An Examination of Assessment Fidelity in the Administration and Interpretation of Reading Tests

Abstract: 

Researchers have expressed concern about implementation fidelity in intervention research but have not extended that concern to assessment fidelity, or the extent to which pre-/posttests are administered and interpreted as intended. When studying reading interventions, data gathering heavily influences the identification of students, the curricular components delivered, and the interpretation of outcomes. However, information on assessment fidelity is rarely reported. This study examined the fidelity with which individuals paid to be testers for research purposes were directly observed administering and interpreting reading assessments for middle school students. Of 589 testing packets, 45 (8% of the total) had to be removed from the data set for significant abnormalities and another 484 (91% of the remaining packets) had correctable errors only found in double scoring. Results indicate reading assessments require extensive training, highly structured protocols, and ongoing calibration to produce reliable and valid results useful in applied research.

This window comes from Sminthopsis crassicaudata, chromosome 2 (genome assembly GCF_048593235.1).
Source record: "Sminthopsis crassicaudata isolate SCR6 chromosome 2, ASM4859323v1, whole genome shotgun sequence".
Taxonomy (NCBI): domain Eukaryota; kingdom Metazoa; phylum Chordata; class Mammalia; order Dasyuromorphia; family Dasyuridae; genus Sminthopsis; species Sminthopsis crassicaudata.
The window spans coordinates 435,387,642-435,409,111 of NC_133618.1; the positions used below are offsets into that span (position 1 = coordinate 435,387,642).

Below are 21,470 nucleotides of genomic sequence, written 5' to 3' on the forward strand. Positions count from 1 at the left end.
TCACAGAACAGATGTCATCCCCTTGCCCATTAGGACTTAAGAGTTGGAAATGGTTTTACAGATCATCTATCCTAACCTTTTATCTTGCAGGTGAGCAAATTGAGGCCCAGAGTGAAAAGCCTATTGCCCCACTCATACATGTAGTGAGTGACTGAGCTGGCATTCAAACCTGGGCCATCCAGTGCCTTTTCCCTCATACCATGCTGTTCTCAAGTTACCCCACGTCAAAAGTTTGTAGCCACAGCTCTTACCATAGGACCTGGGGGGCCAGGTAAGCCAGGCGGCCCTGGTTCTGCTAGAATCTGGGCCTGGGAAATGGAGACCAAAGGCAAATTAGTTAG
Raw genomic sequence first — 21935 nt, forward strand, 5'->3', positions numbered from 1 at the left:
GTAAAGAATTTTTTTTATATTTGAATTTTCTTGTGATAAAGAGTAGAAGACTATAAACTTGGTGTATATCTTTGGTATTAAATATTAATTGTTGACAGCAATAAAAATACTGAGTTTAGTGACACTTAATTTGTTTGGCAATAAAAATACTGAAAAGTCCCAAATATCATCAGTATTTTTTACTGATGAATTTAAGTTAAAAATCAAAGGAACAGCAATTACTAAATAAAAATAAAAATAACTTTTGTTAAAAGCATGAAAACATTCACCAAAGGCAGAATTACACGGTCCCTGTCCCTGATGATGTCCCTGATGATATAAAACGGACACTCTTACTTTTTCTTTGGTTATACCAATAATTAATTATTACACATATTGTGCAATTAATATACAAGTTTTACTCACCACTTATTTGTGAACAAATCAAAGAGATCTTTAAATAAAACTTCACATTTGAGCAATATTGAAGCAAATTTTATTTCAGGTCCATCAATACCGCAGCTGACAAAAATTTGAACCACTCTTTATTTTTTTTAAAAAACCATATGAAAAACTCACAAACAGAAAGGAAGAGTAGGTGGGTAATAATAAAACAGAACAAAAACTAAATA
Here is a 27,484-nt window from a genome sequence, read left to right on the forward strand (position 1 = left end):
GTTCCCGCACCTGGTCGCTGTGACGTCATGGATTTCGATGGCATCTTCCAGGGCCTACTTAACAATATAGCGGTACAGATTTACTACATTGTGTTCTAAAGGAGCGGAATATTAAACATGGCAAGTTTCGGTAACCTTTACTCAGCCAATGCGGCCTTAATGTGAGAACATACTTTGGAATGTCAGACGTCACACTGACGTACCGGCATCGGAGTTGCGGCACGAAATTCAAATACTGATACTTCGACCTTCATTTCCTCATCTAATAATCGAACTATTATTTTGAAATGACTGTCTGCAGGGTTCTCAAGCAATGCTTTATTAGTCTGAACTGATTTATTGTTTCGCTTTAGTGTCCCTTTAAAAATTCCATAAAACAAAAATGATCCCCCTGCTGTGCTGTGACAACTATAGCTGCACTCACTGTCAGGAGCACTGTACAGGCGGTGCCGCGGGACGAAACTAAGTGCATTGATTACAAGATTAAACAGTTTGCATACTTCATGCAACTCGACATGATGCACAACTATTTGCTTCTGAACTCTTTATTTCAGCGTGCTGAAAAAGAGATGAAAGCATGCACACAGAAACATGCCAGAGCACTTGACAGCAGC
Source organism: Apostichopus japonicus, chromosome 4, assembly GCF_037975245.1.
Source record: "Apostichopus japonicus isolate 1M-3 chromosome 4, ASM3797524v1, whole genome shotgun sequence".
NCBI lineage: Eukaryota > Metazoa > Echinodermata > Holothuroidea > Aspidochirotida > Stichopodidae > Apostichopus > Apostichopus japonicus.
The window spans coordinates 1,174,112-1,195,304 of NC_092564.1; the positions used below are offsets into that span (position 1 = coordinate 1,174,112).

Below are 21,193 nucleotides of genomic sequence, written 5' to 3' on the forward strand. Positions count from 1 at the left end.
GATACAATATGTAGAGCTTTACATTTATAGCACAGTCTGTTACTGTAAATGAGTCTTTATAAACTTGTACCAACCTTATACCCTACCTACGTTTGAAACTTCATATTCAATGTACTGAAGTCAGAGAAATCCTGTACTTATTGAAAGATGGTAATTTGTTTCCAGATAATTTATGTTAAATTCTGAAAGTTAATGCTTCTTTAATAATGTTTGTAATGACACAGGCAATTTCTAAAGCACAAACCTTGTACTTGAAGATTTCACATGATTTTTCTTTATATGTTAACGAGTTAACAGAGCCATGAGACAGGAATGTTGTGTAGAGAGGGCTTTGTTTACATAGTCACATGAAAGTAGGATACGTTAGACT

Citation: 

Reed, D. K., & Sturges, K. M. (2013). An examination of assessment fidelity in the administration and interpretation of reading tests. Remedial and Special Education, 34, 259-268. doi: 10.1177/0741932512464580

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